The Bureau des Avocats Internationaux, a Haitian human rights group, 
documented more than 20 killed, including children and elderly.

Once again, the UN showed little interest in its "collateral damage." 
UN spokesperson Sophie De la Combe could not offer information on 
Haitians killed or wounded, just that "no one was killed on our side."

When journalists and human rights groups asked MINUSTAH head Edmond 
Mulet about the killings, he attacked the messengers, writing, "I am 
appalled to see how some people support criminal, violent, 
human-rights violation activities in Haiti and oppose the rule of 
law. Gangsters, killers, kidnappers, rapist [sic] of young girls 
should and will be brought to justice."

But if the UN operation was intended to uphold the rule of law or 
bringing alleged criminals to justice, there should have been valid 
warrants authorizing MINUSTAH and Haitian Police to make arrests, as 
required by Haiti's constitution and international law. Mulet 
presented no indication of such warrants, or any evidence that the 
victims, including an elderly man killed while en route to work and a 
pregnant woman who lost her fetus, were gangsters, killers, 
kidnappers or rapists.

Human rights activist Seth Donnelly, who investigated the July 6, 
2005 Cite Soleil assault, told me, "Mulet's [statement] echoes the 
response I received when I interviewed Lt. Gen. Augusto Heleno and 
Colonel Morneau just days after the July 6 massacre. They told me 
that a handful of 'bandits' had been killed and that the UN fired 
only after they had been fired upon. These statements were 
contradicted by evidence provided by Doctors Without Borders staff at 
the hospital that treated the July 6 victims. The MINUSTAH claims 
were also contradicted by eyewitness testimony we gathered in 
affidavits. Among the survivors we spoke to was a young woman who 
also lost her baby and a father who witnessed the killing of his wife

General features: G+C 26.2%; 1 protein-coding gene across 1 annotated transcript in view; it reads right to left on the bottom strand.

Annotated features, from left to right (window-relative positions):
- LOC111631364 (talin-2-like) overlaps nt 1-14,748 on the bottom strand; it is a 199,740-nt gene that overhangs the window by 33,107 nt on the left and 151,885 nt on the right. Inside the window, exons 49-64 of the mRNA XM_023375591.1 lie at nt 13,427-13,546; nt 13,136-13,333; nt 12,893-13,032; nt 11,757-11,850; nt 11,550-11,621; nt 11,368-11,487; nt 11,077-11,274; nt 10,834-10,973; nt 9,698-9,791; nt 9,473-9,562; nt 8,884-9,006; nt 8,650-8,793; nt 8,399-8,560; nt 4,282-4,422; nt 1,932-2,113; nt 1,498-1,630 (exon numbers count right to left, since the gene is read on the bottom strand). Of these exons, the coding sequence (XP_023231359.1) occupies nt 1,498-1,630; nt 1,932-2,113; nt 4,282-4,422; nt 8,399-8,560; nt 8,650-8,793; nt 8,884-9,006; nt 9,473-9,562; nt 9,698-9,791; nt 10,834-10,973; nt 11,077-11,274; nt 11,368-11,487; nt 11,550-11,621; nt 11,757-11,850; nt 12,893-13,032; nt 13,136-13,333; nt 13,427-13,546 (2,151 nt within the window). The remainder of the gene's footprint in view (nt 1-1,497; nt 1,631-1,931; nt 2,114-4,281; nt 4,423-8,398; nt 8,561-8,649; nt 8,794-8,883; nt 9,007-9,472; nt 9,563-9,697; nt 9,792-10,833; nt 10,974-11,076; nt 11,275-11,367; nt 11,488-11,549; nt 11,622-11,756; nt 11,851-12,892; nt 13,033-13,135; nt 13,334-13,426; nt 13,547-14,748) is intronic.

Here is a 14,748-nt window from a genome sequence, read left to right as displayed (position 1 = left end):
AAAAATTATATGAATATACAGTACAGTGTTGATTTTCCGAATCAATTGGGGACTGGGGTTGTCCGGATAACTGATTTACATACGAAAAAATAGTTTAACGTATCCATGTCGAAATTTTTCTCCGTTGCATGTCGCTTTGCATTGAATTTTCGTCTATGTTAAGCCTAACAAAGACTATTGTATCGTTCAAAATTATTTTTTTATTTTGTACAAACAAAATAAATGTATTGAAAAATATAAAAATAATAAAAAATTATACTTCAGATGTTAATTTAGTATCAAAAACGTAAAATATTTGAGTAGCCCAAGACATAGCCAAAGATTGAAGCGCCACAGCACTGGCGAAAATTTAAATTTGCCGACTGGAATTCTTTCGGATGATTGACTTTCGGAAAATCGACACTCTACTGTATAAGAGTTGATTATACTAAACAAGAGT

and two young children."

In early January, Brazilian Major General Carlos Alberto Dos Santos 
became the fourth commander of the UN force in Haiti (consisting of 
8,360 total uniformed personnel, as of 30 November 2006). Dos Santos 
said, "We are going to work in the same way as we have worked before. 
Nothing has changed about our mission or our obligations." Since Dos 
Santos made that commitment, UN military operations have killed 
seven-year-old Stephanie Lubin, four-year-old Alexandra Lubin, and 
nine-year-old Boadley Bewence Germain, all guilty of living in the 
crossroads of George W. Bush's foreign policy.

More and more Brazilians are appalled at their country's role in 
MINUSTAH. On February 7 of this year, 6,000 protesters, mostly youth, 
marched through Rio de Janeiro's city center to demand the immediate 
withdrawal of Brazil's troops from Haiti. By continuing to do Bush's 
dirty work in Haiti, Lula has tied his country's destiny to a sinking 
ship.  Before it is too late he needs to join the rest of the world 
in realizing that the Bush Administration's imperial policies are 
both morally wrong and unlikely to bring positive results.

Ben Terrall is a freelance writer whose work has appeared in the San 
Francisco Chronicle, In These Times, Counterpunch, Lip Magazine, and 
other publications. He has visited Haiti four times since the 
February 29, 2004 coup which forced out the democratically-elected 
Aristide government. He can be reached at 
<mailto:bterrall at igc.org>bterrall at igc.org